So Phitek, the Auckland headphones maker which is trying to crack the consumer electronics market after doing well making headphones for a number of airlines, decided to give away threee pairs for readers of my Hot Technology column in the Herald on Sunday. I was late putting the competition together, so instead of getting the Herald to set up a competition email address for people to respond to, I put my own email address for competition participants to respond to.

Man, it's just as well I have a Gmail account (2.7GB of storage age rising). Several hundred entries so far. I have a nifty piece of software that acts as a randomiser to shuffle all the names of the participants I've received, but entering the names into this software requires me opening each email individually which I've just spent several hours doing (while nibbling on some mince pies). Next time, I'll let some poor schmuck at the Herald take care of that.

Still, it's good to know that lots of people are getting to the Hot Technology page. As for Blackbox, it will be interesting to see how they go. I think they're probably a tad too expensive. After all, they're entering a market already crowded with some credible players such as Sennheiser, who make great headphones. I've been using a pair of Phitek headphones, ones that precede the M14 headphones, and they've been pretty good. I like how lightweight they are and the ear cushioning and headrest are very comfortable.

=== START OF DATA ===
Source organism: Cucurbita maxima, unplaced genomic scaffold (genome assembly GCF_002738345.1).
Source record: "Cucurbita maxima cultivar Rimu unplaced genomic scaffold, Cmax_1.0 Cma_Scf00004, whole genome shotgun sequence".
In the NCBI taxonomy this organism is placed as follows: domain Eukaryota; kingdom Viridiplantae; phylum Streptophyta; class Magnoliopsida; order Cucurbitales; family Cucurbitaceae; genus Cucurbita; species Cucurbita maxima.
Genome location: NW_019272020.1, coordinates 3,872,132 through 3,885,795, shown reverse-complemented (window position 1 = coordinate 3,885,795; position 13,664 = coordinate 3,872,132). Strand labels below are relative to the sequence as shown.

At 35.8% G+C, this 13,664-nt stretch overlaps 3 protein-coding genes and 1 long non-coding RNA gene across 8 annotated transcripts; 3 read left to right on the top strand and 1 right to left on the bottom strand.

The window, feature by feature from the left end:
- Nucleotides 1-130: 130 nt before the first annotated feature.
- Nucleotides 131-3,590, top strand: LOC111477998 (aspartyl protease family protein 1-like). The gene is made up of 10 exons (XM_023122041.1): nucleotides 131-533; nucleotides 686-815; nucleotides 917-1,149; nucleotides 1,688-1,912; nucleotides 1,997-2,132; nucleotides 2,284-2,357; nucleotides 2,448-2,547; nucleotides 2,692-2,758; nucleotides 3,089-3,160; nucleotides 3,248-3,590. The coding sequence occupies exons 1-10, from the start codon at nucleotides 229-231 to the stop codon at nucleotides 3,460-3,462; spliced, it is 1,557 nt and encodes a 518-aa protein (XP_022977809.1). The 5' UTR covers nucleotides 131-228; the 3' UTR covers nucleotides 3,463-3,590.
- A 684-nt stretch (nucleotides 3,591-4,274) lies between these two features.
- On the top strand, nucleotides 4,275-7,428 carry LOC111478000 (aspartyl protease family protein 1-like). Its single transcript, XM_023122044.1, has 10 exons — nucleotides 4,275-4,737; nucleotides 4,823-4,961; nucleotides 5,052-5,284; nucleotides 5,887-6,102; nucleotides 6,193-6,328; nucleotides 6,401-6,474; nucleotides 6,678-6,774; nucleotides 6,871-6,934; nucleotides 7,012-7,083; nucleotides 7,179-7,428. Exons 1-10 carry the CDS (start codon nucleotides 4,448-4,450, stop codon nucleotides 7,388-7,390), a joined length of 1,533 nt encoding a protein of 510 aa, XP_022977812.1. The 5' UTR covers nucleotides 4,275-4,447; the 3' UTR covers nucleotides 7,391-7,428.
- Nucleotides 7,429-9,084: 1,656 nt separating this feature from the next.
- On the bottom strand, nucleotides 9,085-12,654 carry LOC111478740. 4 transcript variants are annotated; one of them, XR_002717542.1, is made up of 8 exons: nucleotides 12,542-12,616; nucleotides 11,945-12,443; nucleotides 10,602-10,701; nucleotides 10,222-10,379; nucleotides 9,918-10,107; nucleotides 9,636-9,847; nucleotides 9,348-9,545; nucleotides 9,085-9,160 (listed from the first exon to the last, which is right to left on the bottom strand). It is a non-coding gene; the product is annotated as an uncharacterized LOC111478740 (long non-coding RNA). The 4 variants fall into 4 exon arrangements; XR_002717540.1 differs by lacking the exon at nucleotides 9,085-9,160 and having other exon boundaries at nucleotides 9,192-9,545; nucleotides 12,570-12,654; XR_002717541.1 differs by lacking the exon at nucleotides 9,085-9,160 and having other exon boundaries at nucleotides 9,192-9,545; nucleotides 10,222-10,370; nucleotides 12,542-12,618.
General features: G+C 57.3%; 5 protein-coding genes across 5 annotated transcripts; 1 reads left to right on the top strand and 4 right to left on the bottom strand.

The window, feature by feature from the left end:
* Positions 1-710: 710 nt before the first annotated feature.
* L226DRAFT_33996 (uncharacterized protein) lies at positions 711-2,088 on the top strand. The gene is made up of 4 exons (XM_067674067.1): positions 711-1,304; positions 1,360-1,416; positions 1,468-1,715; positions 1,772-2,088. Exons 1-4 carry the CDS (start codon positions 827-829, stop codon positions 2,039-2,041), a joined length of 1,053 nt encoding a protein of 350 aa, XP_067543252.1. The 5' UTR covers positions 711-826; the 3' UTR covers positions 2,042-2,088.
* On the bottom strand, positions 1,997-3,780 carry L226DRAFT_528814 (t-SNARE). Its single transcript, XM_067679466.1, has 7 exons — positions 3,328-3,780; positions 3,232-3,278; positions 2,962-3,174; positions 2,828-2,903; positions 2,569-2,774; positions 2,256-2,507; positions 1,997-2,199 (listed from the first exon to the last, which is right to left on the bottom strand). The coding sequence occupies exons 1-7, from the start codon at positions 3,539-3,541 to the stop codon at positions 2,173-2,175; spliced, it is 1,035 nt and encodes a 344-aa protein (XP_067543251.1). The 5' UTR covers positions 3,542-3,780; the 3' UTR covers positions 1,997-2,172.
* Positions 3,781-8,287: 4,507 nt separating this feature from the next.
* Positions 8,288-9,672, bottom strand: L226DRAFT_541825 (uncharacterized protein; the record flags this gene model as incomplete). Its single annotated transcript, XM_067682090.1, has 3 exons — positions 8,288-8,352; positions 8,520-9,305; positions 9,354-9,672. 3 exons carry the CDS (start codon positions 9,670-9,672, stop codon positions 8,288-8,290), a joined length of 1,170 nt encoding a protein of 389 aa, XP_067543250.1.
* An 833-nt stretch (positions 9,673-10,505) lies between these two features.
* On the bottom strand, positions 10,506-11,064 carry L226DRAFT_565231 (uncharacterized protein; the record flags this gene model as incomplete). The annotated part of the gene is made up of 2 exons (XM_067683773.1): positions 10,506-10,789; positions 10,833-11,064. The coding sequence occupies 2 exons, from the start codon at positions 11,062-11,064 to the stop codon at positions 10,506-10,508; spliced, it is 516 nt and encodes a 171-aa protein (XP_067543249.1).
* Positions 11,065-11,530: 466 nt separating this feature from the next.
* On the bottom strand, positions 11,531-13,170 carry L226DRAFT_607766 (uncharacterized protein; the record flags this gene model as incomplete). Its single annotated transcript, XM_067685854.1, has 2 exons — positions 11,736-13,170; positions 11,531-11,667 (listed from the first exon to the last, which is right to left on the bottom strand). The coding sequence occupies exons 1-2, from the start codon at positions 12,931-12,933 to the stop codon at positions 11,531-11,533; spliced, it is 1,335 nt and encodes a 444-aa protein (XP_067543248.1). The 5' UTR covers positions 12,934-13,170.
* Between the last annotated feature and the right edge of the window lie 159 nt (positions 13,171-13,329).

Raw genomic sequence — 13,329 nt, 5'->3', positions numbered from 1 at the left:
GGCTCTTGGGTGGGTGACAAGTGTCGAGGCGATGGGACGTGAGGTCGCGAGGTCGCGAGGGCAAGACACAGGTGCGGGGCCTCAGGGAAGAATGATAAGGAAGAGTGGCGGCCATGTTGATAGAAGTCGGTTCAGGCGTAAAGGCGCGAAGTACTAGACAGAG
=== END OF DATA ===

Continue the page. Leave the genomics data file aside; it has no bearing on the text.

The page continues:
Still, the plastic casing around the hinges which allow the headphones to swivel position has started to crack, which appears to be a design flaw. I hope they've fixed that with the M14.

My Herald on Sunday Christmas Eve column...


If you’re very lucky or have wealthy relatives, chances are you are going to be unwrapping some cool, new piece of electronic gadgetry tomorrow.

The first thing you’ll want to do is get it out of the box, so you can show it off to your envious siblings. Then you’ll want to turn it on, make it work.
That’s fine, but be careful.

To start with, take care of the packaging your gadget came wrapped in.
Just as the three-pack of underpants your mum has bought you may not fit perfectly, the TV, computer or digital camera you’ve just received might not be suitable either. Unpack carefully, keep all the plastic bags, polystyrene mouldings and cable ties. Don’t tear the box. It makes it hard to give back.

Most electronics stores have an exchange policy where you can return the product and use the value of it to spend on something else, or get your money back.
The post-Christmas sales period is a great time to browse for electronics as the “returns” bin will be full of gadgets people brought back because they didn’t know how to use them. Aside from the crinkled, pawed packaging, they’re likely to be as good as new.

With any new gadget, plug it in and let it charge, preferably overnight, but for a good few hours anyway. New devices benefit from a decent charge first thing.
While it’s charging fill in the warranty card or register online. Some say a gadget isn’t worth owning if you need to read the manual to know how to operate it. Ignore that. Make sure you read the manual, at least the installation section anyway.